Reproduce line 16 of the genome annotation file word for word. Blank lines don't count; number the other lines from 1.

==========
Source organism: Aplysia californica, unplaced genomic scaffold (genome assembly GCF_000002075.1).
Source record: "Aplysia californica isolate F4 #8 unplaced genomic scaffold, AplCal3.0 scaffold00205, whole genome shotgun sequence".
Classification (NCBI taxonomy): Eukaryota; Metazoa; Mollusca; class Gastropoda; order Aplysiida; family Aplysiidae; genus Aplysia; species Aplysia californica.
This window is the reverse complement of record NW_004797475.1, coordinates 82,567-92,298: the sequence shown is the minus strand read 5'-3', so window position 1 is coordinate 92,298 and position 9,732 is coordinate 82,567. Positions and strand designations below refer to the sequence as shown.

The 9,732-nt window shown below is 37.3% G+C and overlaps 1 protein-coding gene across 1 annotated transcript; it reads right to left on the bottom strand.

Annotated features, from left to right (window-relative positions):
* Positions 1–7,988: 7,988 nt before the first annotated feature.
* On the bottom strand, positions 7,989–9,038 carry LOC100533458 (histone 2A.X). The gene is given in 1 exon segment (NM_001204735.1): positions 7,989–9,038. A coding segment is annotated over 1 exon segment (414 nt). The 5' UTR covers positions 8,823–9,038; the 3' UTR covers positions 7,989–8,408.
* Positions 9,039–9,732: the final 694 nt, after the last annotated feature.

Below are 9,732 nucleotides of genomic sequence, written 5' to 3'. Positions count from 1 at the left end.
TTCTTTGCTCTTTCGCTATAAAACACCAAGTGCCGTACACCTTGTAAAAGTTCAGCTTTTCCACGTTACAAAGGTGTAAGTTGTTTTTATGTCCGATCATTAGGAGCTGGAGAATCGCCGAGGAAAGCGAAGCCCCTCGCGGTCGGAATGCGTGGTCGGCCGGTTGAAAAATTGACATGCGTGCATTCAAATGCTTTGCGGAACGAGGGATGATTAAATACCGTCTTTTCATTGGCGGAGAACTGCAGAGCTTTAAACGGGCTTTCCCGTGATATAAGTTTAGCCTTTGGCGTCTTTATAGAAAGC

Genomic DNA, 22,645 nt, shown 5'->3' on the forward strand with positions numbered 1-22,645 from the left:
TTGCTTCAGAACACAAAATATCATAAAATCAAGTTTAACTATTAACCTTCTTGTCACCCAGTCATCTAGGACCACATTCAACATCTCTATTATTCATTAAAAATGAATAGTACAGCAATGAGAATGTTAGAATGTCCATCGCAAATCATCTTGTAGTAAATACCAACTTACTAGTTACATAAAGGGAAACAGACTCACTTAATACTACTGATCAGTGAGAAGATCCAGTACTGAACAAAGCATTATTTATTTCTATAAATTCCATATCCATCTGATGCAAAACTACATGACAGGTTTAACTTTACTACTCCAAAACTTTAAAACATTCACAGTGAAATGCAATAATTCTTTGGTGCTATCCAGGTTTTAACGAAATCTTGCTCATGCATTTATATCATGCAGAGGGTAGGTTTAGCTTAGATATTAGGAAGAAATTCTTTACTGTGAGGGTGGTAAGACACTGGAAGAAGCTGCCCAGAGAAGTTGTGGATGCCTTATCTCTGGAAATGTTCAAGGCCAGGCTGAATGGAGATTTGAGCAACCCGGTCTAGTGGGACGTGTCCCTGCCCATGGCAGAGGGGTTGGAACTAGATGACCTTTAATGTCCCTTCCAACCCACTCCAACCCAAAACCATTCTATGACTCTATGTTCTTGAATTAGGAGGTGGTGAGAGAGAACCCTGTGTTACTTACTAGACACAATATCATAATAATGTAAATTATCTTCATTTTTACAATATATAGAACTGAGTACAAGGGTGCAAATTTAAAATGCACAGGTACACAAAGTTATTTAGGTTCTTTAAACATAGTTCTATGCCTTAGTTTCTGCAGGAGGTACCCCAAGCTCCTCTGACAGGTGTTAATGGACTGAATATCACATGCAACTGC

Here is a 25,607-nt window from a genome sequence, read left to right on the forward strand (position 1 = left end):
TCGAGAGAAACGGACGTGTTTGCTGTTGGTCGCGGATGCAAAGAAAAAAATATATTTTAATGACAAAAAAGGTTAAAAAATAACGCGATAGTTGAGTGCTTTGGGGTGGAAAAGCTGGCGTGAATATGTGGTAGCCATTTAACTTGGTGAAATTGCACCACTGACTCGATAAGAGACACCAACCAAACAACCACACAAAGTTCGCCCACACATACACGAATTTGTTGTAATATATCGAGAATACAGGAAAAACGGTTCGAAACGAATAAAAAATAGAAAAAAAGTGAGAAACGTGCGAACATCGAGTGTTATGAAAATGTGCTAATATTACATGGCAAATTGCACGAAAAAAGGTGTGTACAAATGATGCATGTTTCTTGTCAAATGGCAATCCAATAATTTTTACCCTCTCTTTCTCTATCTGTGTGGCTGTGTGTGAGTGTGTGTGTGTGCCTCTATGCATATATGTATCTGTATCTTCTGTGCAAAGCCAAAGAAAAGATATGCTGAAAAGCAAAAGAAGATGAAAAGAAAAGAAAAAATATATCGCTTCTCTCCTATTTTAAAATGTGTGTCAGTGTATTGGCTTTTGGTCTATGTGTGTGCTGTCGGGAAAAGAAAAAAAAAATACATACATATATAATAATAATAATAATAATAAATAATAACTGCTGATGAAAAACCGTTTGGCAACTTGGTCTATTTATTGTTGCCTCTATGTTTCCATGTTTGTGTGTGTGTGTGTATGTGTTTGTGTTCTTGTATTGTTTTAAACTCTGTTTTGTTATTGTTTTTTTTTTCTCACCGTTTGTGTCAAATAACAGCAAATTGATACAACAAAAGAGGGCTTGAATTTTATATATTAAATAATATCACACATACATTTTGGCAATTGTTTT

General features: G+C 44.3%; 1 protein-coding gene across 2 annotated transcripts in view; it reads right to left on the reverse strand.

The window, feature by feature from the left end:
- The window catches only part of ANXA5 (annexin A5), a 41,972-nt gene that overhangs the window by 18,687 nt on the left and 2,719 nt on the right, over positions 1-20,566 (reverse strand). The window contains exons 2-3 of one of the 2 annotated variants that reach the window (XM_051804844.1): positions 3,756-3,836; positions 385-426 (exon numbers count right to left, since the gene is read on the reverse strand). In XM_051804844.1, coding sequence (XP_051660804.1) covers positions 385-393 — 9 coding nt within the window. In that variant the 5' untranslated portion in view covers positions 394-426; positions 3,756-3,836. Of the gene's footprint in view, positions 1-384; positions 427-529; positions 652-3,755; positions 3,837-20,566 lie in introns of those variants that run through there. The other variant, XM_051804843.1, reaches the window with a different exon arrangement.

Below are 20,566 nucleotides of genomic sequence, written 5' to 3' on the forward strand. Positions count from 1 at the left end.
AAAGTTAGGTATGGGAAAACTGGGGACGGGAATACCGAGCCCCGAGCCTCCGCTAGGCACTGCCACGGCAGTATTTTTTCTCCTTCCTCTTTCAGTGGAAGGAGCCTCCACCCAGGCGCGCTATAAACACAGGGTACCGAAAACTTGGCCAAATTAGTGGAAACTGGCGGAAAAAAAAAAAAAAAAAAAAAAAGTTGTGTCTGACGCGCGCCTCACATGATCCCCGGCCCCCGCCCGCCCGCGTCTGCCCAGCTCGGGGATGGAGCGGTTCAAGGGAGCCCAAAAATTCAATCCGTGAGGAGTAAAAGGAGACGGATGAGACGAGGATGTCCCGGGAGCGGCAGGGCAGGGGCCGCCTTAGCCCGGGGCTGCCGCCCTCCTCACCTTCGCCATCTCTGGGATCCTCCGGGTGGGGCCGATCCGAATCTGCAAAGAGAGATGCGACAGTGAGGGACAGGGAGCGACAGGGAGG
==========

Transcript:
General features: G+C 44.3%; 1 protein-coding gene across 2 annotated transcripts in view; it reads right to left on the reverse strand.